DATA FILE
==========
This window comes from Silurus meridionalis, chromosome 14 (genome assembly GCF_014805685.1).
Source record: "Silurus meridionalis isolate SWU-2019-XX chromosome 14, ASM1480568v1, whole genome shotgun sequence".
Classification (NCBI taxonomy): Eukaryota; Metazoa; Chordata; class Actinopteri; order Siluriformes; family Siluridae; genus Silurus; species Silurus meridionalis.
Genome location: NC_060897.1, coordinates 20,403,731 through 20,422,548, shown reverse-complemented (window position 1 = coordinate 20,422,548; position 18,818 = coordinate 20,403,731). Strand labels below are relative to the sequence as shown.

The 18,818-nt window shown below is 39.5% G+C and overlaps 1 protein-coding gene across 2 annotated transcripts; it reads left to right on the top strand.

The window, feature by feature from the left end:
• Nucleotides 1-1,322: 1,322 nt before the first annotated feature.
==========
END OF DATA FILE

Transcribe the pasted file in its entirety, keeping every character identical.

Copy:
This window comes from Silurus meridionalis, chromosome 14 (genome assembly GCF_014805685.1).
Source record: "Silurus meridionalis isolate SWU-2019-XX chromosome 14, ASM1480568v1, whole genome shotgun sequence".
Classification (NCBI taxonomy): Eukaryota; Metazoa; Chordata; class Actinopteri; order Siluriformes; family Siluridae; genus Silurus; species Silurus meridionalis.
Genome location: NC_060897.1, coordinates 20,403,731 through 20,422,548, shown reverse-complemented (window position 1 = coordinate 20,422,548; position 18,818 = coordinate 20,403,731). Strand labels below are relative to the sequence as shown.

The 18,818-nt window shown below is 39.5% G+C and overlaps 1 protein-coding gene across 2 annotated transcripts; it reads left to right on the top strand.

The window, feature by feature from the left end:
• Nucleotides 1-1,322: 1,322 nt before the first annotated feature.